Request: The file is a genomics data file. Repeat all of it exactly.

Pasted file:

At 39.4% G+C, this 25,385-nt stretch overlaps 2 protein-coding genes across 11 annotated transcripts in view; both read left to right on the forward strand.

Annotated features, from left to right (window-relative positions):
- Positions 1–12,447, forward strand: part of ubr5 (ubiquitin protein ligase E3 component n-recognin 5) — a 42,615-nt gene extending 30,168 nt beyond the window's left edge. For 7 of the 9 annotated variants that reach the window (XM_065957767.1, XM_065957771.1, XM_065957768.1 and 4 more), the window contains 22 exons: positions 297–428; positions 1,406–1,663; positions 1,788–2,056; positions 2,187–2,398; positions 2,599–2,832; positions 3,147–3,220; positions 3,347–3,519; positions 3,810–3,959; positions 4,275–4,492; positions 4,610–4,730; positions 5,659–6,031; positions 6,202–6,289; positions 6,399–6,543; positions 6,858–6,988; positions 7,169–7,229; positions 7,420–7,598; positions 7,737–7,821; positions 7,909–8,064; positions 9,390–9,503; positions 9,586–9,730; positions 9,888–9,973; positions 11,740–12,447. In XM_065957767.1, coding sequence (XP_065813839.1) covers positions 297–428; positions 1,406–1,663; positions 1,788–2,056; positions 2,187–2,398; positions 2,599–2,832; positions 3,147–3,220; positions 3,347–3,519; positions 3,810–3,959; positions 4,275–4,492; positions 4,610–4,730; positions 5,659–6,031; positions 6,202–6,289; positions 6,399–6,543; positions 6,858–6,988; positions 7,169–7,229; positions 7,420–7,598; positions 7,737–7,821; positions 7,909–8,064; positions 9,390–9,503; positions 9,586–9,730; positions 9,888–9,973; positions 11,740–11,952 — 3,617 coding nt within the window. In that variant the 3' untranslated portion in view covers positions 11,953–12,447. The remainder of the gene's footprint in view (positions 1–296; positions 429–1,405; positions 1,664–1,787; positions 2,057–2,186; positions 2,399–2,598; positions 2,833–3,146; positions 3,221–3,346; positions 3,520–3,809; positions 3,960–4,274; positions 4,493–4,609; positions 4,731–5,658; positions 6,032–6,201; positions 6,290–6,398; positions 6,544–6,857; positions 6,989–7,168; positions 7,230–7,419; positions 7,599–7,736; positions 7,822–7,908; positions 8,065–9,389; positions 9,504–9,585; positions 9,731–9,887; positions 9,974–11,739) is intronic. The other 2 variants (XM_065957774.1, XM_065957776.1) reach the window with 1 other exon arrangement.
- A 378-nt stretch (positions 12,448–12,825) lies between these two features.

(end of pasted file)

At 39.4% G+C, this 25,385-nt stretch overlaps 2 protein-coding genes across 11 annotated transcripts in view; both read left to right on the forward strand.

Annotated features, from left to right (window-relative positions):
- Positions 1–12,447, forward strand: part of ubr5 (ubiquitin protein ligase E3 component n-recognin 5) — a 42,615-nt gene extending 30,168 nt beyond the window's left edge. For 7 of the 9 annotated variants that reach the window (XM_065957767.1, XM_065957771.1, XM_065957768.1 and 4 more), the window contains 22 exons: positions 297–428; positions 1,406–1,663; positions 1,788–2,056; positions 2,187–2,398; positions 2,599–2,832; positions 3,147–3,220; positions 3,347–3,519; positions 3,810–3,959; positions 4,275–4,492; positions 4,610–4,730; positions 5,659–6,031; positions 6,202–6,289; positions 6,399–6,543; positions 6,858–6,988; positions 7,169–7,229; positions 7,420–7,598; positions 7,737–7,821; positions 7,909–8,064; positions 9,390–9,503; positions 9,586–9,730; positions 9,888–9,973; positions 11,740–12,447. In XM_065957767.1, coding sequence (XP_065813839.1) covers positions 297–428; positions 1,406–1,663; positions 1,788–2,056; positions 2,187–2,398; positions 2,599–2,832; positions 3,147–3,220; positions 3,347–3,519; positions 3,810–3,959; positions 4,275–4,492; positions 4,610–4,730; positions 5,659–6,031; positions 6,202–6,289; positions 6,399–6,543; positions 6,858–6,988; positions 7,169–7,229; positions 7,420–7,598; positions 7,737–7,821; positions 7,909–8,064; positions 9,390–9,503; positions 9,586–9,730; positions 9,888–9,973; positions 11,740–11,952 — 3,617 coding nt within the window. In that variant the 3' untranslated portion in view covers positions 11,953–12,447. The remainder of the gene's footprint in view (positions 1–296; positions 429–1,405; positions 1,664–1,787; positions 2,057–2,186; positions 2,399–2,598; positions 2,833–3,146; positions 3,221–3,346; positions 3,520–3,809; positions 3,960–4,274; positions 4,493–4,609; positions 4,731–5,658; positions 6,032–6,201; positions 6,290–6,398; positions 6,544–6,857; positions 6,989–7,168; positions 7,230–7,419; positions 7,599–7,736; positions 7,822–7,908; positions 8,065–9,389; positions 9,504–9,585; positions 9,731–9,887; positions 9,974–11,739) is intronic. The other 2 variants (XM_065957774.1, XM_065957776.1) reach the window with 1 other exon arrangement.
- A 378-nt stretch (positions 12,448–12,825) lies between these two features.